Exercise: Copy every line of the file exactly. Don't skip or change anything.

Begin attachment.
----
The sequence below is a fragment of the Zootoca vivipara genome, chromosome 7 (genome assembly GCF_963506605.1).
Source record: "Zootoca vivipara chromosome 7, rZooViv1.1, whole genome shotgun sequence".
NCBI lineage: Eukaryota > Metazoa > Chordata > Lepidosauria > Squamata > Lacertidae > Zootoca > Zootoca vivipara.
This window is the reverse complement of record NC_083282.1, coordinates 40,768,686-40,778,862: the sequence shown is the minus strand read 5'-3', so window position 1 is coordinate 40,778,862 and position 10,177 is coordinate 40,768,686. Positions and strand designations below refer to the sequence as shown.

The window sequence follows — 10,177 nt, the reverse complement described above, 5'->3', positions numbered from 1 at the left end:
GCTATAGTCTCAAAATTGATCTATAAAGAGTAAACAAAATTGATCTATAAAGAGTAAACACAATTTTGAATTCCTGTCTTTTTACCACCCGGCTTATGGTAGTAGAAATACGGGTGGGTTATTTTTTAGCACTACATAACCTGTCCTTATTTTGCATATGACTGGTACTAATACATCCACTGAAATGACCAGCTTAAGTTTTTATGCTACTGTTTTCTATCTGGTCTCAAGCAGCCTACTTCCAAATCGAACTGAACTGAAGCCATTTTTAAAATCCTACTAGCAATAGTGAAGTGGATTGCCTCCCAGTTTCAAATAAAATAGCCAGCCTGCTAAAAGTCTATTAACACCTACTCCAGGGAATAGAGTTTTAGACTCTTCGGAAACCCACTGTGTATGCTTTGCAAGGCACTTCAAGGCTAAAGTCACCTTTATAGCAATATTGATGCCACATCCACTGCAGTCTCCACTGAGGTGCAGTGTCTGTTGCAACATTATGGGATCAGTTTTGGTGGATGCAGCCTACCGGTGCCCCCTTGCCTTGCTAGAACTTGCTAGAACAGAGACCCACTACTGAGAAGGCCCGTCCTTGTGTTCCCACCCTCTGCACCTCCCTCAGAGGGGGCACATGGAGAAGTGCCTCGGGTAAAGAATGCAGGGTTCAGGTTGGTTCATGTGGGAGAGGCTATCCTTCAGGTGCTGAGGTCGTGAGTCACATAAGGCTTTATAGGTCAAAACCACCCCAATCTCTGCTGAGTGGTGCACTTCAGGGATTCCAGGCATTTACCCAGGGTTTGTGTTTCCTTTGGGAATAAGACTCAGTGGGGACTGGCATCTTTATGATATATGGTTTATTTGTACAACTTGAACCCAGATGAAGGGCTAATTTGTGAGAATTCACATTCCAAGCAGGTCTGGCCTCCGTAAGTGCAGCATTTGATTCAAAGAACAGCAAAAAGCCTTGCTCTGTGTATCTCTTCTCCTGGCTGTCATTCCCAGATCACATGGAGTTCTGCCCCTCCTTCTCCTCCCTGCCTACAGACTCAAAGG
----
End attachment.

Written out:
The sequence below is a fragment of the Zootoca vivipara genome, chromosome 7 (genome assembly GCF_963506605.1).
Source record: "Zootoca vivipara chromosome 7, rZooViv1.1, whole genome shotgun sequence".
NCBI lineage: Eukaryota > Metazoa > Chordata > Lepidosauria > Squamata > Lacertidae > Zootoca > Zootoca vivipara.
This window is the reverse complement of record NC_083282.1, coordinates 40,768,686-40,778,862: the sequence shown is the minus strand read 5'-3', so window position 1 is coordinate 40,778,862 and position 10,177 is coordinate 40,768,686. Positions and strand designations below refer to the sequence as shown.

The window sequence follows — 10,177 nt, the reverse complement described above, 5'->3', positions numbered from 1 at the left end:
GCTATAGTCTCAAAATTGATCTATAAAGAGTAAACAAAATTGATCTATAAAGAGTAAACACAATTTTGAATTCCTGTCTTTTTACCACCCGGCTTATGGTAGTAGAAATACGGGTGGGTTATTTTTTAGCACTACATAACCTGTCCTTATTTTGCATATGACTGGTACTAATACATCCACTGAAATGACCAGCTTAAGTTTTTATGCTACTGTTTTCTATCTGGTCTCAAGCAGCCTACTTCCAAATCGAACTGAACTGAAGCCATTTTTAAAATCCTACTAGCAATAGTGAAGTGGATTGCCTCCCAGTTTCAAATAAAATAGCCAGCCTGCTAAAAGTCTATTAACACCTACTCCAGGGAATAGAGTTTTAGACTCTTCGGAAACCCACTGTGTATGCTTTGCAAGGCACTTCAAGGCTAAAGTCACCTTTATAGCAATATTGATGCCACATCCACTGCAGTCTCCACTGAGGTGCAGTGTCTGTTGCAACATTATGGGATCAGTTTTGGTGGATGCAGCCTACCGGTGCCCCCTTGCCTTGCTAGAACTTGCTAGAACAGAGACCCACTACTGAGAAGGCCCGTCCTTGTGTTCCCACCCTCTGCACCTCCCTCAGAGGGGGCACATGGAGAAGTGCCTCGGGTAAAGAATGCAGGGTTCAGGTTGGTTCATGTGGGAGAGGCTATCCTTCAGGTGCTGAGGTCGTGAGTCACATAAGGCTTTATAGGTCAAAACCACCCCAATCTCTGCTGAGTGGTGCACTTCAGGGATTCCAGGCATTTACCCAGGGTTTGTGTTTCCTTTGGGAATAAGACTCAGTGGGGACTGGCATCTTTATGATATATGGTTTATTTGTACAACTTGAACCCAGATGAAGGGCTAATTTGTGAGAATTCACATTCCAAGCAGGTCTGGCCTCCGTAAGTGCAGCATTTGATTCAAAGAACAGCAAAAAGCCTTGCTCTGTGTATCTCTTCTCCTGGCTGTCATTCCCAGATCACATGGAGTTCTGCCCCTCCTTCTCCTCCCTGCCTACAGACTCAAAGG